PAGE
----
• Narrowed the yield spread between commercial mortgage-backed securities and their benchmark to below that when real estate was still booming and risks were ignored. Credit-rating companies are warning that the loan quality of such mortgage-backed paper is weakening.
  • Encouraged the stampede into emerging-market bonds and stocks, even though those economies are largely driven by exports to Europe, in recession, and a faltering US, while Chinese export growth and the Shanghai stock index slide.
  • Not slowed investors moving into the sovereign debt of small countries in eastern Europe and elsewhere

Decoupling, like a free lunch, doesn’t exist. Export-led developing countries simply can’t grow independently of Europe and the US, which directly and indirectly buy most of their exports. Evidence emerging-market stocks, which have underperformed the S&P 500 Index in the past year.

Commodities are a speculation, not an asset class with a strong upward price trend. It is commonly believed that commodity prices must go up in the long run since there is limited supply and demand grows as the world demand grows. However, human ingenuity and substitutes have always overcome shortages quickly, viz:

  • New mineral extracting techniques
  • New mining shovels that lift 120 tons and 135 tons.
  • Increased agricultural productivity from better seeds and fertilizers.
  • Improved breeding and veterinarian care in meat production
  • Plentiful natural gas from shale which has collapsed US prices and new crude oil finds have shattered the theory of a near-peak in global energy output.

For the past 150 years, real commodity prices have been in a declining trend, quickly overcoming temporary imbalances caused by the American Civil War, World War I and World War II, the oil shocks in the 1970s.

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Euro-Area Unemployment Rate Rises to Record: Economy – Bloomberg 10-31-12

Salient to Investors:

Unemployment in the 17-nation euro region rose to 11.6 percent from 11.5 percent in August, the highest since data started in 1995. Youth unemployment is at 23.3 percent.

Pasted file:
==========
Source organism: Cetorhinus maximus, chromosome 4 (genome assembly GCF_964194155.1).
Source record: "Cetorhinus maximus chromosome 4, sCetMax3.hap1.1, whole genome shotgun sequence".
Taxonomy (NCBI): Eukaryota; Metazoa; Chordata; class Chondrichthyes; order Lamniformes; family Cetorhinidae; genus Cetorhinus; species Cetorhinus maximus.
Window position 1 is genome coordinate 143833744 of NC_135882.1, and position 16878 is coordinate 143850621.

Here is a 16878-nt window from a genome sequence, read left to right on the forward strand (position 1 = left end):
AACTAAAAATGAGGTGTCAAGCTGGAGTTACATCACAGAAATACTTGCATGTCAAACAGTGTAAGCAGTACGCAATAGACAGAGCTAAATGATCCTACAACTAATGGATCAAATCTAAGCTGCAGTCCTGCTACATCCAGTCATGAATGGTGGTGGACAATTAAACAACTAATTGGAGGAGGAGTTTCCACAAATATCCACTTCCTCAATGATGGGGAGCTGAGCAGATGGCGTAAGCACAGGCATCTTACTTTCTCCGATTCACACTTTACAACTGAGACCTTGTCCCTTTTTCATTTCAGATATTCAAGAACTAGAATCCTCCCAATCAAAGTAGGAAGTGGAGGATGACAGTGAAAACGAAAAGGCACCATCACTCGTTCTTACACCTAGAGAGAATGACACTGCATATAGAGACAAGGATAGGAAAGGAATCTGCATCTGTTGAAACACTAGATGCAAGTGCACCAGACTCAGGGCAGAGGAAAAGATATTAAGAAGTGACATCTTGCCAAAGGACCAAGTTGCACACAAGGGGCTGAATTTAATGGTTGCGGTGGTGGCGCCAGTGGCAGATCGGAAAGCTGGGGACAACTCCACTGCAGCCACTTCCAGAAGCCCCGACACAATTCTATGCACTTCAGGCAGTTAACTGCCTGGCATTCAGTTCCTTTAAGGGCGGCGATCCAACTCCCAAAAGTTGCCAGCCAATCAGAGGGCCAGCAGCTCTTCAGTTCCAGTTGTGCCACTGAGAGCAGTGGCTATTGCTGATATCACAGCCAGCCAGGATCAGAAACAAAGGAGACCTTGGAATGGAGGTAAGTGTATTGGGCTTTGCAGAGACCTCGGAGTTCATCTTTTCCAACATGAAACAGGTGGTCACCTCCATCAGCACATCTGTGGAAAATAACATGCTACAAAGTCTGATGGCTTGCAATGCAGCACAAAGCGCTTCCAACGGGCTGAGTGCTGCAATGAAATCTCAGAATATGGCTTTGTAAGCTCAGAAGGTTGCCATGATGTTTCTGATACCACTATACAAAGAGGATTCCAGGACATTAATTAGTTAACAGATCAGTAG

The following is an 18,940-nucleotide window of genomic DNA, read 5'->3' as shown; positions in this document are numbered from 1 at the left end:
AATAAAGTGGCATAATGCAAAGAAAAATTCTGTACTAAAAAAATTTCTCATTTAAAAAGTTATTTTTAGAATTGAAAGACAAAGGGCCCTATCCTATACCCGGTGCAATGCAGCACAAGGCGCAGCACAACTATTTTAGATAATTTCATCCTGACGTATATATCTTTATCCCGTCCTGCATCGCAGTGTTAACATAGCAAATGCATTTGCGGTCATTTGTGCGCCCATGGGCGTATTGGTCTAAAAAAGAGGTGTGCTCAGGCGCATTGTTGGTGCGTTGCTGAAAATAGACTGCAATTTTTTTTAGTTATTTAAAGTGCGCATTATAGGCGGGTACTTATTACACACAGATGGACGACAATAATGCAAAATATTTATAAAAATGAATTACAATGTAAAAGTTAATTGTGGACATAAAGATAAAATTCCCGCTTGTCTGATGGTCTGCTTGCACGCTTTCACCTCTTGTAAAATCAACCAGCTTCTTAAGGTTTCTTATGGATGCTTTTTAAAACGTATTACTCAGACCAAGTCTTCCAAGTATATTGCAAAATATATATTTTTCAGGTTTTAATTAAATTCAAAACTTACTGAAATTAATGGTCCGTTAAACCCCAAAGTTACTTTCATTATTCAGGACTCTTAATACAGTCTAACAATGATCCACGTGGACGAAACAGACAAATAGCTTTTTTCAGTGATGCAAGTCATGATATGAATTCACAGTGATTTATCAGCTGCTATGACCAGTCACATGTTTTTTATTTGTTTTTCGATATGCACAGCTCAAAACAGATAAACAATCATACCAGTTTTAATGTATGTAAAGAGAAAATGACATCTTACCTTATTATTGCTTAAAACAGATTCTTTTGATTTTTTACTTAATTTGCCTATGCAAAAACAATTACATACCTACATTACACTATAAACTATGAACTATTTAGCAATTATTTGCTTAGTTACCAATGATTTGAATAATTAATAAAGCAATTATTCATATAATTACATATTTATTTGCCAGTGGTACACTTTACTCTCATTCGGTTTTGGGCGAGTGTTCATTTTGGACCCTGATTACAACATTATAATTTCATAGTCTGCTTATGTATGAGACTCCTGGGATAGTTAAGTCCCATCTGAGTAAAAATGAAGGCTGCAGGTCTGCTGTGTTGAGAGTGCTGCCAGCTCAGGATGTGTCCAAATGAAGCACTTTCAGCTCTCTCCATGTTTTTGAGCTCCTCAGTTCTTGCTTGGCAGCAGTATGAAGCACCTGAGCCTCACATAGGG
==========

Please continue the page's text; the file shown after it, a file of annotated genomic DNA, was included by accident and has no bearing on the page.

Christoph Weil at Commerzbank is now more pessimistic, saying the euro-area economy will only return to growth in Q2 2013 and the jobless rate will increase to 12 percent.

Professor Joseph Stiglitz at Columbia is very pessimistic about the prospects of a European recovery because their austerity packages will almost inevitably weaken the economy – nothing is in place that will promote economic growth.

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Asian Currencies Rise for Fifth Month on Recovery Optimism – Bloomberg 10-31-12

Salient to Investors:

Asian currencies strengthened for a fifth month on signs of a pickup in China, where industrial output, retail sales and fixed-asset investment gathered pace in September.

Tsutomu Soma at Rakuten Securities said funds are flowing into Asia.

EPFR Global said emerging-market bond funds attracted $44.2 billion this year through Oct. 24 versus $15.9 billion in all of 2011.

Economists expect China’s manufacturing expanded in October for the first time in three months.

Kim Dong Young at Industrial Bank of Korea said there’s not really anywhere money can flow into apart from Asian currencies, and China’s Purchasing Managers Index will show the country is headed for a soft landing.

Bruce Yam at Sun Hung Kai Financial said there have been strong bets that China’s economy is rebounding.

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Geithner-Draghi No Show Risk Turning Mexican G-20 Into Flop – Bloomberg 10-31-12

Salient to Investors:

Athanasios Vamvakidis at Bank of America said that despite many risks to the global economy, the G-20 has weakened substantially, which makes all countries worse off.

Daniel Price at Rock Creek Global Advisors said the G-20 absences say more about the exigencies of domestic economic issues than it does about the future of the G-20.

Walter Russell Mead at Bard College said there aren’t many incentives for cooperation in international economic policy at the moment. Mead said central banks in the US and the EU are bent on a course that makes problems for many emerging markets, but domestic forces supporting those policies are so strong that little will change.

Jacob Kirkegaard at the Peterson Institute for International Economics said  Mexican politics played a role in undermining this weekend’s meeting – there is no real agenda for the G-20 right now, with no urgency for the hosts to present something the leaders can deliver on. Kirkegaard said it’s up to Putin to find a new agenda to reverse the decline of the G-20 – until then, there is sense of fatigue at too many meetings with too few results.